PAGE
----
The one place in business where executives don't have to worry about being judged too old is the boardroom -- if they're lucky to get a seat.

About 40 percent of directors at Standard & Poor's 500 Index companies are 64 or older, up from 33 percent in 2010 and 18 percent in 2005, according to new data from executive recruiter Spencer Stuart. Another new report from Ernst & Young's EY Center for Board Matters shows that almost 20 percent of board members are older than 68 and have served for more than a decade.

Although aging directors bring experience and stability, their sticking around for longer than ever means that fewer seats can open up for candidates more familiar with the latest technology, social media and changes in consumer tastes.

"Certainly people are living longer and healthier, but having a directorship shouldn't be a sinecure," said Charles Elson, director of the John L. Weinberg Center for Corporate Governance and a law professor at the University of Delaware. "It's something you should work at for a time and then move on from so you don't keep new people from coming in with new ideas."

    

Retailers, for instance, have faced massive challenges with the explosion of online and mobile shopping in the past decade. Yet the boards of some chains are aging. At Dillard's Inc., for instance, excluding Chairman and Chief Executive Officer William Dillard, eight out of 11 directors are over 64, five of whom joined in 1997.

Retirement age -- typically 72 for board members -- has been edging up. This year, 34 percent of the 357 boards that specify a retirement age set it at 75 or older, compared with 30 percent in 2014 and just 5 percent in 2004, according to Spencer Stuart.

With very few companies setting term limits, board members are staying longer. Only 376 of 5,272 director seats changed hands so far in 2015, according to Spencer Stuart, down from 401 in 2002. They have their reasons for wanting to hang onto their job. The average S&P 500 director will earn $277,237 in pay and other compensation this year to attend about eight meetings, according to Spencer Stuart. That's up from $242,385 in 2012.

Only 13 companies have term limits for directors this year, none shorter than 10 years, Spencer Stuart found. Among these: Walt Disney Co. with a 15-year term limit, Procter & Gamble Co. with 18 years and Wal-Mart Stores Inc., which raised it to 12 years from 10 years in 2014, just before two of its boards members, both 67, were about it reach the limit.

Wal-Mart has brought much younger directors in recent years, including Kevin Systrom, the 31-year-old chief executive officer of Instagram, and Yahoo! Inc.'s Marissa Mayer, who's 40.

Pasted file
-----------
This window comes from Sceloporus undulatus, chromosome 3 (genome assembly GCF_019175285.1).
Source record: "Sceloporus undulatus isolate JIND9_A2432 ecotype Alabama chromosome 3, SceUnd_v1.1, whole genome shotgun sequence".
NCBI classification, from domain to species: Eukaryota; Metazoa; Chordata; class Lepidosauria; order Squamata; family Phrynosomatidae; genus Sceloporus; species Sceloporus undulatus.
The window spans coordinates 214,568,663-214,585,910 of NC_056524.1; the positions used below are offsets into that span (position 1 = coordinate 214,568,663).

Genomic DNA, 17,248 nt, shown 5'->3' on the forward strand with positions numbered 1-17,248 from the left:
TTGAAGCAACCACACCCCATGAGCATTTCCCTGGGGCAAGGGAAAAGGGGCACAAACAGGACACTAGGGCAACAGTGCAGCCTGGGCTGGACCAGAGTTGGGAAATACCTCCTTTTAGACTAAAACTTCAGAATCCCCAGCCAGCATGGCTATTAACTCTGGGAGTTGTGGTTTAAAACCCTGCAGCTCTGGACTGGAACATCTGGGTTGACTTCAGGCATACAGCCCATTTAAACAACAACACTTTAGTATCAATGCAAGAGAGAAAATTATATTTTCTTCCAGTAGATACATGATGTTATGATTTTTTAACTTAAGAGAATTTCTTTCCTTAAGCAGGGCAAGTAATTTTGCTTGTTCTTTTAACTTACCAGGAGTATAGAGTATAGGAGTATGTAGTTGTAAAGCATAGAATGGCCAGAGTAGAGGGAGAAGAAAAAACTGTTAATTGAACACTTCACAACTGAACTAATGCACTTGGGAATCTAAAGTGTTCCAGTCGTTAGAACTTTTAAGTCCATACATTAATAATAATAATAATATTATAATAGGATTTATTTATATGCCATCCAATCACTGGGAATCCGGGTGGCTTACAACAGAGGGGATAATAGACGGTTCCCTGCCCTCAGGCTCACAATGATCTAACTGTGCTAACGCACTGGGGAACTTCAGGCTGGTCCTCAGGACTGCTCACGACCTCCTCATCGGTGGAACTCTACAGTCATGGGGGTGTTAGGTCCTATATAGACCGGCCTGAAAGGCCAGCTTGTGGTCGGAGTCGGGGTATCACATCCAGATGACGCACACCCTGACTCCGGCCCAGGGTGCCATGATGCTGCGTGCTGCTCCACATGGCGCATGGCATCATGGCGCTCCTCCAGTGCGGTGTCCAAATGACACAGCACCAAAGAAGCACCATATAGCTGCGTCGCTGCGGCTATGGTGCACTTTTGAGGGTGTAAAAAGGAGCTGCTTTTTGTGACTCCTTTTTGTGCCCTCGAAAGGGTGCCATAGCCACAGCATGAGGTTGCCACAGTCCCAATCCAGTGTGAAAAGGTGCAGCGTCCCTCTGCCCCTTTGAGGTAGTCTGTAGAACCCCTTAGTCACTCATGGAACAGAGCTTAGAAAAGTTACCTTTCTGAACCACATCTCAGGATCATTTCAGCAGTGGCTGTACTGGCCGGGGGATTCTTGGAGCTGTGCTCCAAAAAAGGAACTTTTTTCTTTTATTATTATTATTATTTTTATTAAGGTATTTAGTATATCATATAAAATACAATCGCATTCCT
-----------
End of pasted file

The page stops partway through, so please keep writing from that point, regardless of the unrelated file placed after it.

"The compensation, nominating and governance committee and the board believe a mix of longer tenured directors and new directors with fresh perspectives contributes to an effective board," said Randy Hargrove, a Wal-Mart spokesman.

Dillard's declined to comment.

  

The lack of board turnover also means fewer seats can open up for women, who represent 19 percent of directors currently, or minorities, with just 15 percent at the S&P's largest 200 companies.

One company that has most famously benefited from veterans is Berkshire Hathaway Inc., which has five directors in their 80s and 90s -- including the 84-year-old Warren Buffett. Berkshire, which also has four directors in their 50s, produced total returns of 168 percent from 2004 to 2014.

The experience that comes with age sometimes trumps knowledge of new trends, said James Post, a professor at Boston University's School of Management.

"With age, you have accumulated wisdom," Post said. "And that's important to have in the boardroom, especially since we've just lived through such a turbulent time in business with the Great Recession.'"

The number of older and long-tenured directors is likely to grow as many companies limit their top executives to one outside directorship. With fewer working executives available to become directors, boards are relying on retired ones. More than half of new directors elected last year are retired senior executives and professionals, compared with 39 percent in 2009, according to Spencer Stuart.

With increasing numbers of directors in their 70s, "the time for succession planning is now," said Jamie Smith, assistant director of EY Center for Board Matters. "Given the data we're seeing, boards shouldn't delay doing this."

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